[Advaita-l] Advaita Siddhi series 011 - dvitIya mithyAtva vichAra: (part 3)

Venkatraghavan S agnimile at gmail.com
Mon Oct 9 11:47:34 EDT 2017

The last two posts of this chapter are available here:

In the previous post, we had outlined the siddhikAra's response to two
objections made by the nyAyAmritakAra, namely:
1) if the absence of the world implied in the second definition of
mithyAtva was vyAvahArika, it would lead to the reality of the world.
2) the sublation of the absence would be a case of negating the negation of
the world's reality, thus proving the world's reality - very much like in
mathematics where the negative of a negative is positive.

The siddhikAra says:
तत्र हि निषेधस्य निषेधे प्रतियोगिसत्त्वामायाति, यत्र निषेधस्य निषेधबुद्ध्या
प्रतियोगिसत्त्वं व्यवस्थाप्यते, निषेधमात्रं निषिध्यते -
where only the negation is negated, there the negation of the negation will
lead to the establishment of the counter-positive. In any negation, there
are two aspects - the object which is absent, and the absence itself. The
absence of absence will lead to presence of the object where the absence is
only of the absence. However, sometimes, both the absence and the object
are simultaneously absent. In such instances, the absence of absence does
not imply the presence of the object.

यथा रजते नेदं रजतमिति ज्ञानानन्तरमिदं नारजतमिति ज्ञानेन रजतं व्यवस्थाप्यते
For example, a person looks at real silver and mistakenly thinks "this is
not silver". After some time, if the right knowledge later arises  "I  was
wrong before, this is silver indeed", such a knowledge will establish the
reality of silver.

What is being subsequently negated is only the negation, not the pratiyogi,
the silver.

यत्र तु प्रतियोगिनिषेधयोरुभयमपि निषेधस्तत्र न प्रतियोगिसत्त्वं  However,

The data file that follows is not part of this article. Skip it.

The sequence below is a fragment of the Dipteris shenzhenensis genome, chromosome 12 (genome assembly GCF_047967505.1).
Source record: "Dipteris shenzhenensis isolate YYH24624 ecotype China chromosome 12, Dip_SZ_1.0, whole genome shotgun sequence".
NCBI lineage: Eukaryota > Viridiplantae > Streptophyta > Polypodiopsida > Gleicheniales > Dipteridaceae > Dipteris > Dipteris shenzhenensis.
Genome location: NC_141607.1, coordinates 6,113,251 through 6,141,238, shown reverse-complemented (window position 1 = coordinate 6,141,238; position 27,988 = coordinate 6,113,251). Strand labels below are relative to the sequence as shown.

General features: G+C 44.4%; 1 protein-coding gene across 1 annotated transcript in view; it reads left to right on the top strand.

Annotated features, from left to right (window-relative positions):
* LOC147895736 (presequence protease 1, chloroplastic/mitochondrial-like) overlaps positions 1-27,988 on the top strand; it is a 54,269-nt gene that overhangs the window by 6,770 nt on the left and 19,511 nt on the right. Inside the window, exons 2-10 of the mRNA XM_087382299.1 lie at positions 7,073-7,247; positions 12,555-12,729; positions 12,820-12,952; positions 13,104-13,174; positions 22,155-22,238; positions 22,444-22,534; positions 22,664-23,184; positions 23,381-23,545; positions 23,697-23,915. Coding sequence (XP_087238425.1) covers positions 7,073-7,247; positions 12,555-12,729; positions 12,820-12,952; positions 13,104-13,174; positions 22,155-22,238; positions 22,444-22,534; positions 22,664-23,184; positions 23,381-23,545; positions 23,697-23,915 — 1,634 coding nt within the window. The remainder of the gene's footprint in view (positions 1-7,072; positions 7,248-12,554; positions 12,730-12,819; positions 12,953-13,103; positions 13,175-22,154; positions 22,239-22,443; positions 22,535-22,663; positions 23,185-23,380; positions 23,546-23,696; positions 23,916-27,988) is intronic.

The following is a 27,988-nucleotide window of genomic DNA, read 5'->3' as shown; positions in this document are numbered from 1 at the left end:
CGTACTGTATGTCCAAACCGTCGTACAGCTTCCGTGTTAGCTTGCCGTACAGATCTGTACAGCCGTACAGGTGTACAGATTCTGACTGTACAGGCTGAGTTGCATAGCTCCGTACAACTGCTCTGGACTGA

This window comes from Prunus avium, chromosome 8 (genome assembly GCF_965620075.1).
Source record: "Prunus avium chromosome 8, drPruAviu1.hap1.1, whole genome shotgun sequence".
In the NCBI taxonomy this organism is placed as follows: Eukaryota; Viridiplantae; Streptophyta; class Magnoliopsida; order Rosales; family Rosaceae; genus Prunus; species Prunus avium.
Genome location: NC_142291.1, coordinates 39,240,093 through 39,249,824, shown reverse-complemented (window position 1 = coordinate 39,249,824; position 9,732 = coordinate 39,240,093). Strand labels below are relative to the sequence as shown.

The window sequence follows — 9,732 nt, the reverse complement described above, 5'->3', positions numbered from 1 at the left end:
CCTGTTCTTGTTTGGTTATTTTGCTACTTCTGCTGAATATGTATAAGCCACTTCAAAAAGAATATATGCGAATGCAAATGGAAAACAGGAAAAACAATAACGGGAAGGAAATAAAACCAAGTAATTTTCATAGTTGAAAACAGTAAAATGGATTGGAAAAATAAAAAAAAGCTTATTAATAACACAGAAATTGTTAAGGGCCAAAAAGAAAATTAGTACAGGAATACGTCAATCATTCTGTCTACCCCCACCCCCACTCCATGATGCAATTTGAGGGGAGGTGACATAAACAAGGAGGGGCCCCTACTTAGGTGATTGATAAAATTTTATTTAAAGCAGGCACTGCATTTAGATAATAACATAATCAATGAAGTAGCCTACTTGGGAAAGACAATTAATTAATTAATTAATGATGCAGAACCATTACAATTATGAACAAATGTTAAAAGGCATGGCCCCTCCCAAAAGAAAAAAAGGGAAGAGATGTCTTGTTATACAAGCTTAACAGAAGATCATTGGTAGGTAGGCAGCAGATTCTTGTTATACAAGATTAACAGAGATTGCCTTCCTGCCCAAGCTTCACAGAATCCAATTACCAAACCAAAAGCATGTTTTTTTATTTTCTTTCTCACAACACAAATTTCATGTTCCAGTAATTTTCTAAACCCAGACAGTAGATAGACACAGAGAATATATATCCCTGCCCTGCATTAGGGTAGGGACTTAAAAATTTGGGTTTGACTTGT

where both the pratiyogi and the negation are negated, the negation of
negation does not re-establish the reality of the pratiyogi.

यथा ध्वंस समये प्रागभाव प्रतियोगिनोरुभयोर्निषेधे For example, in the case
of the destruction of an object, both the atyantAbhAva and its pratiyogi
are simultaneously negated.

In the previous article, we had looked at a special case in nyAya, where
both atyantAbhAva and its pratiyogi are present at the location of the
dissolution of the object. When a pot breaks, dhvamsAbhAva is said to be
present in the broken pot-shards. Where dhvamsAbhAva is present, the pot
itself cannot be present. Similarly, according to one school of nyAya,
where dhvamsAbhAva is present,  atyantAbhAva is also not present. Thus when
a pot breaks, we can say that both atyantAbhAva and pratiyogi are
simultaneously absent in the pot-shards. Such a negation of atyantAbhAva
does not establish its pratiyogi, the ghaTa.

Interestingly, the text of the siddhi only says prAgabhAva and its
pratiyogi are simultaneously negated. Why do we interpret this as
atyantAbhAva instead? According to the pUrvapakshi, it is the negation of
atyantAbhAva that establishes the reality of the pratiyogi. Therefore, if
all we are saying is that both prAgabhAva and pratiyogi are being negated
at the time of destruction, that is not sufficient to disprove the pUrva
pakshi's argument.

Therefore, brahmAnanda, in his commentary to the advaita siddhi, says that
prAgabhAva must be interpreted as prAk jnAtayo: abhAva: - that is, prior to
knowing whether the pot and its atyantAbhAva are present (prAk jnAtayo:),
 abhAva (atyantAbhAva) and its pratiyogi are together negated.

A second way of interpreting prAgabhAva is as prAk ajnAtayo: abhAva:. that
is, prior to not knowing whether the pot and its atyantAbhAva are present
(prAk ajnAtayo:), abhAva (atyantAbhAva) and its pratiyogi are together

In both cases, the negation of both the pratiyogi and its atyantAbhAva
occurs simultaneously.

The siddhikAra continues:
एवंच प्रकृतेऽपि निषेधबाधकेन प्रतियोगिन: प्रपञ्चस्य निषेधस्य च बाधनात् न
निषेधस्य बाध्यत्वेऽपि प्रपञ्चस्य तात्त्विकत्वम् । Therefore, in our context
(the negation of the world), as the world, which is the pratiyogi of the
negation (in the mithyAtva definition, traikAlika niShedha pratiyogi), is
also negated in the subsequent negation (by shruti sentences such as neha
nAnAsti kinchana), the sublatability of the negation does not result in the
reality of the world.

उभयोरपि निषेध्यतावच्छेदकस्य दृश्यत्वादेस्तुल्यत्वात् because the hetu of
drishyatvam (knowability) in the mithyAtva anumAna is the basis for the
negation of both the world and its absence. The world is knowable by
pratyaksha. Its absence is knowable by shruti. Thus both the world and its
absence are knowable, drishyam, and therefore both their negation is on the
basis of a common hetu.

We will discuss this further in the chapter on mithyAtva mithyAtvam and
drishyatva hetu upapattih.

*Is veda atattvAvedakatvam?*
The nyAyAmritakAra had argued that if the absence of the world was